On December 15th, after a three-hour-long study session, the Ventura County Board of Supervisors failed to take any action to update old oil and gas drilling permits located in the range of the endangered California condor in Ventura County. The permits – some of which are nearly 60 years old – allow oil companies to drill an unlimited number of wells without any public notice, hearing, or environmental review, placing at risk one of the most critically endangered species in the world.
The study session was prompted by a ForestWatch appeal earlier this year challenging two new oil wells deep in Hopper Canyon. The proposed well site was near several condor nesting sites in and around the Hopper Mountain National Wildlife Refuge, adjacent to the Los Padres National Forest. While the Supervisors denied our appeal, they scheduled a study session to consider how to address the larger issue of “antiquated” oil drilling permits, particularly those in condor habitat.
Most oil drilling in Ventura County is authorized under these antiquated permits, many of which are located within the range of the California condor between Ojai and Piru. The permits were approved as long ago as 1948 and do not contain any limits on the number of wells that an oil company can drill. The permits also have no expiration date, and have not been updated with modern environmental protection standards. If an oil company wants to drill in one of the antiquated permit areas, all they need to do is submit an application and pay $315, and then they automatically receive authorization to drill – no advance notice, no public hearing, and no environmental review.
The purpose of the study session was to gather information on the impacts of drilling on condors. During the study session, ForestWatch presented extensive evidence showing 45 instances where condors were harmed by oil operations. Oil companies have destroyed more than 70% of condor habitat on the Refuge. Several condors have become coated with oil from drilling facilities. Condors pick up microtrash from drilling sites and feed it to their young, who cannot digest it and starve to death. And condors repeatedly land on oil pads, storage tanks, and well pumps. It’s all well-documented in field notes, photographs, scientific journals, and biologist reports.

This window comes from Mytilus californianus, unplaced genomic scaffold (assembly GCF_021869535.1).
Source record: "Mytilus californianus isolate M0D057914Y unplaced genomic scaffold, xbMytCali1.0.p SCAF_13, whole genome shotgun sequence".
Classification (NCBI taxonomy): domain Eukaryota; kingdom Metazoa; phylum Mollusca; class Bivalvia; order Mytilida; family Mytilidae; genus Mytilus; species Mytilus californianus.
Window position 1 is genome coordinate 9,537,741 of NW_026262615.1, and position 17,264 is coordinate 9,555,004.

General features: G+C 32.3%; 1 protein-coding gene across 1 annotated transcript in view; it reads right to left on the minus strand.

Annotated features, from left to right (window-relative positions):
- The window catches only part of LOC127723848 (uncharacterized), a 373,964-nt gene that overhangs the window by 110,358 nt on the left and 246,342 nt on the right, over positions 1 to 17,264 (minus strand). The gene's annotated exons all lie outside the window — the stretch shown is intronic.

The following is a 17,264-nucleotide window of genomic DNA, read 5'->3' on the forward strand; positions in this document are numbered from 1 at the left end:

We compiled the data after sifting through thousands of pages of records from various government agencies and independent sources. It was the first time anyone had prepared a comprehensive list of specific impacts of oil development on condors, and we were frankly shocked at the extensive history of impacts to condors in violation of state and federal endangered species laws. With only 128 condors in the wild in California (half of which nest in Ventura County), this represents a major threat to the survival of this critically endangered bird.
Relying on this same data, the U.S. Fish & Wildlife Service – the federal agency charged with bringing condors back from the brink of extinction – has concluded in two formal reports that “the presence of both condors and oil pads creates a difficult and frustrating management challenge.”
But FWS completely reversed course at the study session, claiming that oil operations have not harmed a single condor. It was an odd position to take for an agency charged with bringing condors back from the brink of extinction, but FWS struggled to find anything bad to say about the oil industry and left the study session early. Representatives from the Forest Service and the Bureau of Land Management were in attendance, but did not speak – even though their records showed ongoing impacts to condors as well. It seemed like ForestWatch and a few other conservation groups were the only ones willing to stand up for the condors.
Oil industry lobbyists urged the Board to not take any action, and they were joined by several oil trade associations and chambers of commerce, all of whom advocated against protecting condors. Trust us, they said, and then in the same breath, they threatened to sue the County for taking steps to protect condors. At the end of the day, that’s the argument that resonated with the Supervisors as they all heaped praise on the oil industry for a job well done.
While disappointed that the Supervisors did not take action, ForestWatch is pursuing several other strategies to modernize these World War II-era drilling permits. We will not stop in our effort to secure protections for condors, clean air and water, and the health and safety of nearby communities.